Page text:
Dianne Blankenbaker really looks up to her photography subjects. That’s because they’re sometimes soaring above her head.
Blankenbaker has been involved in raptography (the combination of birding and photography) for a few years now, and the work continues to fascinate her. That’s significant because some of her other hobbies haven’t lasted.
“Figure skating, rock climbing, and other hobbies I’ve had have just been passing things,” Blankenbaker explains. “I get excited and then the feeling wanes. Photography is different. It is steadfast; my ‘go-to’ creative outlet for stress. It’s complimentary to my desire to get out and experience new things.” For Blankenbaker, photography is the hobby that has endured and is now a passion.
Blankenbaker’s life has been a series of transitions. Her varied career path includes working with AT&T in the corporate environment, then getting her Masters degree in education. Meeting a photographer and modeling for him was a turning point in her life. “Photography for me seemed complex and overwhelming,” she admits. The photographer’s explanations of what he was doing and the advent of digital photography allowed her to quickly go from appreciating the work of others to making her own photos. When her husband needed help with an eBay project she used an early digital camera to get needed images.
A move to Chattanooga in 2012 saw Blankenbaker, a bird lover, become involved with “Wings to Soar,” a non-profit education organization that uses unreleasable birds of prey (raptors) in educational programs. It wasn’t long before the educator in her saw the opportunity to combine the program’s ability to show people about birds with her ability to teach photography. Her work helped her to develop good rules for photographing birds, something that can present a challenge. “I teach people how to get that bird in flight without blurring and how to follow the bird as it moves,” Blankenbaker says. Teaching the art of raptography has been positive for her and for her students. Her use of live birds in her workshops keeps the students’ attention.
Blankenbaker’s workshops feature small classes for beginners and more advanced photographers with a wide range of subjects including raptography, how to pan, photography with slow shutter speeds, and even iphoneography.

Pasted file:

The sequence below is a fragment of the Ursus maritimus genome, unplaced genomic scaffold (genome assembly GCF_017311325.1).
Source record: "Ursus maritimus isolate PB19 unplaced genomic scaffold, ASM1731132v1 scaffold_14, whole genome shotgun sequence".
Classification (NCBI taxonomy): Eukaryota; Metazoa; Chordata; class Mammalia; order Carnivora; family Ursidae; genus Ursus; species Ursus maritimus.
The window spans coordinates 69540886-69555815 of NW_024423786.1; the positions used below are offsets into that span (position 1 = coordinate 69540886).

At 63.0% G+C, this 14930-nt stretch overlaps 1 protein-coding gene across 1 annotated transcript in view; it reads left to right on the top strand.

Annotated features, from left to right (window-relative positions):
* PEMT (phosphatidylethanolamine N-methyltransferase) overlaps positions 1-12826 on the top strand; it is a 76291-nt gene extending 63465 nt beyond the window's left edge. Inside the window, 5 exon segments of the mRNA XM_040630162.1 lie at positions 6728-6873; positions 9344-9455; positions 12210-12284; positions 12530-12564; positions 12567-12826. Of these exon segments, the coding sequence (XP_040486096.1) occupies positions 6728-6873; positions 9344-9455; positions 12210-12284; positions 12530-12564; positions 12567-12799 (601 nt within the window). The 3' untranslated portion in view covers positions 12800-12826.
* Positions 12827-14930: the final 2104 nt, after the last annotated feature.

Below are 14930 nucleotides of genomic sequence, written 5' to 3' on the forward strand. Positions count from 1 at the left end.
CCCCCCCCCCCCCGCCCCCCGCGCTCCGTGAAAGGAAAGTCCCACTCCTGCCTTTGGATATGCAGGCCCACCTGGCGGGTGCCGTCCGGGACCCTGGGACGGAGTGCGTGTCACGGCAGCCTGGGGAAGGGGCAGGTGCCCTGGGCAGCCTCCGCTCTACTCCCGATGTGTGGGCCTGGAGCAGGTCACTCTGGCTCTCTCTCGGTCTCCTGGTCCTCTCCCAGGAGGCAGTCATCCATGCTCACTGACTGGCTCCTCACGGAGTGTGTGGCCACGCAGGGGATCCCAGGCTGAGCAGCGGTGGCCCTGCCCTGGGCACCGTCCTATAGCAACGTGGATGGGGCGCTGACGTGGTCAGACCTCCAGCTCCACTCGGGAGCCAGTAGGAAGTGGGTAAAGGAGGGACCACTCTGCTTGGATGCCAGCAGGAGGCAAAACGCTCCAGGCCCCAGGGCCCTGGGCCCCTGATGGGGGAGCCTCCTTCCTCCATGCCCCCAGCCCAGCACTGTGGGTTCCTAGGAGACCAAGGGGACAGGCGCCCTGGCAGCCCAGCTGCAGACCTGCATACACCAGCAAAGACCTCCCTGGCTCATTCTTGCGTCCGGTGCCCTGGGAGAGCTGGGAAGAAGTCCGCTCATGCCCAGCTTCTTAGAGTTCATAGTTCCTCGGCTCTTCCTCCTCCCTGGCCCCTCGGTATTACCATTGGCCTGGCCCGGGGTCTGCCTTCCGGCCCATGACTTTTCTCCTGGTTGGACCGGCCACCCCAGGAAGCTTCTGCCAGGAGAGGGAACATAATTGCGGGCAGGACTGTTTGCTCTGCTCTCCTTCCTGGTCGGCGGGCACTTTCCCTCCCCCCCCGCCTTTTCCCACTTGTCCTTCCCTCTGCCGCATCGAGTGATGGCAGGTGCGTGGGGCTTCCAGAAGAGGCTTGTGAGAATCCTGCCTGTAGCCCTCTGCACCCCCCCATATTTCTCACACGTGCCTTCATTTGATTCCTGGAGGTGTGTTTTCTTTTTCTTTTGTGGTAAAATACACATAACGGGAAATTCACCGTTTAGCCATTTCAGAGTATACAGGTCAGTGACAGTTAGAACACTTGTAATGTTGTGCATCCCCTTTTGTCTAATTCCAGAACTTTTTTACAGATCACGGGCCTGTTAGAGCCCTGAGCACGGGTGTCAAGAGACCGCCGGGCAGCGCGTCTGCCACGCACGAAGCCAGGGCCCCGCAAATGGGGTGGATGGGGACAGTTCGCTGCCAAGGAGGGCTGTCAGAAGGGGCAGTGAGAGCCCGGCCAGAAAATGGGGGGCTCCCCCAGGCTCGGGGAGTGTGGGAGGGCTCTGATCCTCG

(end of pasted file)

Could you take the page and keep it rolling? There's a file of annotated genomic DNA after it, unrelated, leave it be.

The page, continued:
Photography is different. It is steadfast; my ‘go-to’ creative outlet for stress.
Recognizing that photographers are always looking for ways to grow, she offers ways to improve existing skill sets. “It can help you form a framework for thinking and identify areas you need to grow as a photographer,” she offers. “Having a complete view of the areas we can potentially grow in can help us find avenues to to reinvigorate our interest and our creativity.”
Those of us who join photography clubs are generally looking for ways to improve as photographers and clubs certainly offer a lot of opportunities for growth.
What we often fail to do, however, is to assess the landscape of skills required for photography and consciously choose where we most want to develop. For beginners, this process offers a way to categorize what you don’t know and begin to tackle it one step at a time. For advanced photographers, when we reach a plateau, we may experience a loss of inspiration. Having a complete view of the areas we can potentially grow in can help us find avenues to reinvigorate our interest and our creativity.
Blankenbaker will present her lecture “Growing as a Photographer: A Landscape (with Birds!) for Learning” complete with amazing photographs and tips on bird photography to the Cookeville Camera Club on Monday, August 25 at 7 pm at the Cookeville Presbyterian Church just off the square.
“In this presentation, I will share my own view (based on both personal experience and research on how people learn and perform better) of 6 sets of skills successful photographers bring to the table, thoughts on evaluating what “successful” means for you and where your own skills are, and guidance on how to be your own best teacher. I will use bird photography as the main examples for how each of these skill sets are applied and, of course, provide tips on photographing birds of prey along the way.”
For more information visit Blankenbaker’s website at www.snapgreatphotos.com.